How to Paint Ceilings for Beginners
Dec 13, 2021
Painting a ceiling might doesn’t need to involve paint drips and stiff necks. If you approach the job with the right tools and the following ceiling painting tips in mind, you’ll find it much more manageable and a lot less intimidating.
Ceiling Painting Tools
There’s good news: The tools required to paint a ceiling aren’t wildly different from those for painting walls. The following are some of the most common ceiling painting tools you can use during both the priming and painting processes.
- Paint roller. The paint roller is the most important tool for ceiling paint jobs. When fitted with the appropriate roller cover or sleeve, this tool allows the painter to apply a lot of paint or primer quickly and evenly. Paint rollers screw onto the end of an extension pole so the user can reach the ceiling without a ladder. Paint rollers come in different widths, but the most universal and easiest to use for ceilings is the 9-inch roller.
- Roller cover. The roller cover or sleeve slides over the paint roller frame, and they come in a variety of thicknesses or naps. In general, smooth ceilings require ⅜-inch nap roller covers. For popcorn or textured ceilings, ½ to ¾-inch nap roller covers will do the trick. Ensure that the roller covers you purchase are suitable for your chosen paint (i.e., latex paint vs. oil).
- Extension pole. Aside from the paint roller, the most critical tool for painting the ceiling is an extension pole. This pole, which can range from a telescoping, paint-specific pole to an inexpensive wooden broomstick, screws into the paint roller frame’s handle. It will allow the painter to reach high ceilings without a ladder.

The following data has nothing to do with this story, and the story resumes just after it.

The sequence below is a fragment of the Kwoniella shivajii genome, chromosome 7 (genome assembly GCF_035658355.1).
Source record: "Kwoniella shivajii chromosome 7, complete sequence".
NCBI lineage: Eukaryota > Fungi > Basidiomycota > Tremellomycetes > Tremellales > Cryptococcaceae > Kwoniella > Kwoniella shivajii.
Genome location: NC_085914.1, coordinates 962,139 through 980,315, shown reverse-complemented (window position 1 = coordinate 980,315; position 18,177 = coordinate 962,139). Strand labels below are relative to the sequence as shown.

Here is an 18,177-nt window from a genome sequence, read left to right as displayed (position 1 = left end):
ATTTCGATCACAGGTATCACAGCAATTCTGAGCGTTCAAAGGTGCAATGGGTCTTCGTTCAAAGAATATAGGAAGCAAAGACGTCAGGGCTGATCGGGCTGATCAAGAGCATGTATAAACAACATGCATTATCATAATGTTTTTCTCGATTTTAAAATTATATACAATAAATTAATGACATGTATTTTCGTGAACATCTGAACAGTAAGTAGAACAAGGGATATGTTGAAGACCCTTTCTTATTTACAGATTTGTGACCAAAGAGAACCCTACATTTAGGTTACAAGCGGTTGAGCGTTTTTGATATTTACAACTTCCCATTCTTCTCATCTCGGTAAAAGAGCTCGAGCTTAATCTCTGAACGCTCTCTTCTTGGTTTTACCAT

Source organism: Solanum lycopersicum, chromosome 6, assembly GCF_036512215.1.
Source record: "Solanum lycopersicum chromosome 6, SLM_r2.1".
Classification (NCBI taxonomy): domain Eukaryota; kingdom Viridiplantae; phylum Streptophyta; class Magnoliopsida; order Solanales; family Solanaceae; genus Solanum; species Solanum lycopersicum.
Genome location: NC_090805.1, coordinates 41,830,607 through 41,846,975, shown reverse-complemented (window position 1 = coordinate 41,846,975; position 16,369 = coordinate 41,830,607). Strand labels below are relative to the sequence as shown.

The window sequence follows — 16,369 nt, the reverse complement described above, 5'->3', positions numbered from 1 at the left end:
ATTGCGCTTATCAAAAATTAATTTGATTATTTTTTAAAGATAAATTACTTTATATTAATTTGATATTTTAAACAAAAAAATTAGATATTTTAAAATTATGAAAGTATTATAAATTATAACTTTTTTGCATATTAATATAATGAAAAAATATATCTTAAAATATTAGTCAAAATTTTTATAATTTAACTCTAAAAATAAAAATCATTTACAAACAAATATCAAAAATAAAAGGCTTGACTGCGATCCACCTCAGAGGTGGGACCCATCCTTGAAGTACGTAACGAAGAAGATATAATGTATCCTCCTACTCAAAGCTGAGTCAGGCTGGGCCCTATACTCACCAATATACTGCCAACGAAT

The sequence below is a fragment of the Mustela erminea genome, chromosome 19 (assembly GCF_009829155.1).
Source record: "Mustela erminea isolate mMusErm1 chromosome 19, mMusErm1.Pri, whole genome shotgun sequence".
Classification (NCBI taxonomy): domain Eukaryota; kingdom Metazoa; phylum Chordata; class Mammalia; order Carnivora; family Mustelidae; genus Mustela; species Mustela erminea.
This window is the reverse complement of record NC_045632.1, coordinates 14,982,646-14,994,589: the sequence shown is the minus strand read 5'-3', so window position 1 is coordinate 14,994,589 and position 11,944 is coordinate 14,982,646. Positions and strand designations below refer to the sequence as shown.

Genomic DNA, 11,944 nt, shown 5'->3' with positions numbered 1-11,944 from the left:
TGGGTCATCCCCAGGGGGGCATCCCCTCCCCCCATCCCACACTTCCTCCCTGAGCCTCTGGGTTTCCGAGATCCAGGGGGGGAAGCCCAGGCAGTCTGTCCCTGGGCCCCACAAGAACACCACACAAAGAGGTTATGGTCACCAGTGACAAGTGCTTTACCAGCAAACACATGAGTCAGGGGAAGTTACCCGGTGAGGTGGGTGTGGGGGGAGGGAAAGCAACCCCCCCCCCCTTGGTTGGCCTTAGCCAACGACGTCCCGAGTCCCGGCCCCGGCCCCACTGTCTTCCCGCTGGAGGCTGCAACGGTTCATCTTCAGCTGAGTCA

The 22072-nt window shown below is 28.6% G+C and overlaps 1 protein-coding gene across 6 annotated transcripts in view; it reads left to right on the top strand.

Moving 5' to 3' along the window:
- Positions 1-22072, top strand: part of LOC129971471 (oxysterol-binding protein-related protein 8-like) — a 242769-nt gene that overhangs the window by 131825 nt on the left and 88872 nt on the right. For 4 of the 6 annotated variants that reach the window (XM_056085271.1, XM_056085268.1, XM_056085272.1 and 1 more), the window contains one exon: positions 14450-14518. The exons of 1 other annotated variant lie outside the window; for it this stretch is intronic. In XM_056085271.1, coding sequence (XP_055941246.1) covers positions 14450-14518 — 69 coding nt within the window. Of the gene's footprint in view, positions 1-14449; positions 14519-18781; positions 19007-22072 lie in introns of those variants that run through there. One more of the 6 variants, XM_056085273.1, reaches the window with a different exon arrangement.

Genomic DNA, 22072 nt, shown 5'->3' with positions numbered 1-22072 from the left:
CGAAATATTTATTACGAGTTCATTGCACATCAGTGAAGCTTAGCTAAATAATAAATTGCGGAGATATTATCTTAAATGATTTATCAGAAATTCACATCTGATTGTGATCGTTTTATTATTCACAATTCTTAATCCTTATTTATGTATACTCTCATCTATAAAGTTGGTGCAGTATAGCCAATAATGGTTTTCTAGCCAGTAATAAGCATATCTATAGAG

- Paint tray. You’ll need a paint tray to hold the paint for quickly reloading the roller and avoiding paint drips. Find one that works for a 9-inch roller. For the best results, the heavy plastic models are the easiest to use and least likely to deform during use. Disposable paint tray liners will also minimize cleanup.
- Paintbrush. The paint roller does the bulk of the work, but a good paintbrush is also critical to cut in along walls and to fill in any areas the roller misses. Find a brush with slanted bristles, 1.5 to 2 inches wide. You’ll use this brush for cutting in along the tops of the walls. Like the roller cover, make sure that the paintbrush works with the type of paint chosen.
- Painter’s tape. Running painter’s tape along the tops of the walls helps the painter keep messes to a minimum. When painting a ceiling, use painter’s tape at least 1.5 inches wide (2 inches is better).
- Canvas drop cloths. You can minimize paint drips, but you can’t avoid them altogether, so protect your floors and furniture with canvas drop cloths. These cloths are tightly woven to prevent paint from seeping through. They’re also much easier to layout than thin plastic sheets.
There are a few additional items you’ll need, such as a ladder for cutting in along the tops of the walls, a screwdriver for removing light fixtures, and a stirring stick for mixing paint.